top of page


Obsessive-compulsive disorder (OCD) is a mental health disorder characterized by unwanted and intrusive thoughts (obsessions) and repetitive behaviors (compulsions). People with OCD may feel the need to perform these behaviors to reduce anxiety or distress caused by the obsessions. The obsessions and compulsions can be time-consuming and interfere with daily life. They can also be very distressing and embarrassing for the person with OCD.

There is no one-size-fits-all treatment for OCD, but there are effective treatments available. These include medication, therapy, and lifestyle changes. Medication can help to reduce the symptoms of OCD, but it is not always enough on its own. Therapy can help people with OCD to understand their thoughts and behaviors and develop coping strategies. Lifestyle changes, such as getting enough sleep and exercise, can also help to manage OCD symptoms.

If you think you may have OCD, it is important to seek professional help. There are effective treatments available that can help you manage your symptoms and improve your quality of life.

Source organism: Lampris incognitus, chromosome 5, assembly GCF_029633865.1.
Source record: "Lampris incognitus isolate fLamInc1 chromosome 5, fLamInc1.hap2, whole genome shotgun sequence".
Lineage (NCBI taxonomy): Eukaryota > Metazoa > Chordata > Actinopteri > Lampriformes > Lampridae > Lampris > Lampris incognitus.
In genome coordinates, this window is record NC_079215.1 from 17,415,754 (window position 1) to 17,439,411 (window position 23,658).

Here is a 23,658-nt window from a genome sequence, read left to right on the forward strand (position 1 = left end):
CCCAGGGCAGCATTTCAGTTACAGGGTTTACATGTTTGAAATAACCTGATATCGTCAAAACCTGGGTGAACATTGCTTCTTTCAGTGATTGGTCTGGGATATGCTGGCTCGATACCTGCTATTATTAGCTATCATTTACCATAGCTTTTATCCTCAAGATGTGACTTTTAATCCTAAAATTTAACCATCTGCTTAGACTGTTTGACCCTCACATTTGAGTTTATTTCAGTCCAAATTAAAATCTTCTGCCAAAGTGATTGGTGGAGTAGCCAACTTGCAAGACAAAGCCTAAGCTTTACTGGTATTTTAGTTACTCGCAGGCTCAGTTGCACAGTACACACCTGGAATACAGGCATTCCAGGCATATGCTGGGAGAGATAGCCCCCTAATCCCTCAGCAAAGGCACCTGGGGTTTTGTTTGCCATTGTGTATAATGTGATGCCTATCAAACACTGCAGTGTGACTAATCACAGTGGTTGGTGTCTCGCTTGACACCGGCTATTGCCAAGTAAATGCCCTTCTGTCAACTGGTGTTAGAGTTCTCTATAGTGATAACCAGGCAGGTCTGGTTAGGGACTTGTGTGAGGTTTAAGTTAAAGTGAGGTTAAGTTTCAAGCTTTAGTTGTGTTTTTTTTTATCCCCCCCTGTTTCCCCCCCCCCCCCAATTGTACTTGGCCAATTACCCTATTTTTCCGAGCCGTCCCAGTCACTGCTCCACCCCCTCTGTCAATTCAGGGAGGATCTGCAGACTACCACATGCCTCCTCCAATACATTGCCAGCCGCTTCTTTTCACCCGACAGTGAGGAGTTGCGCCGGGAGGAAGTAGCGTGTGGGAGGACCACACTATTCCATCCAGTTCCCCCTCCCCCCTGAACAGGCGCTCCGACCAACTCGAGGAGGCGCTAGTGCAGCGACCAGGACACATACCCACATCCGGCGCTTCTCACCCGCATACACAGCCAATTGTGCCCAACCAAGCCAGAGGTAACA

Call Sophroneo or make an appointment online today - 770-999-9495

Psychologist Session

Many people have occasional obsessive thoughts or compulsive behaviors, but these do not usually interfere with their daily lives. For example, being compulsively neat and tidy can be beneficial if it does not become excessive. However, if you have OCD, your obsessive thoughts are persistent and distressing, and your compulsive behaviors can take over your life. These behaviors may be a way of coping with the obsessive thoughts, but they can also make the thoughts worse.

Obsessions can develop over anything in your life or that catches your attention, but OCD obsessions are typically unpleasant or frightening, and often seem out of character. Taboo subjects are often the focus of obsessions.

Common types of obsessions include:

  • Infection or contamination

  • Symmetry or precision

  • Violence

  • Sexual acts

  • Religious ideas


When these obsessions don't go away, the distress can lead you to try and control your feelings using activities that you feel you have to carry out. Compulsions can take the form of any repetitive action, but common examples include switching lights on and off a set number of times, washing until your skin starts to bleed, and having to repeatedly check the door lock when leaving the house.

Our Services

bottom of page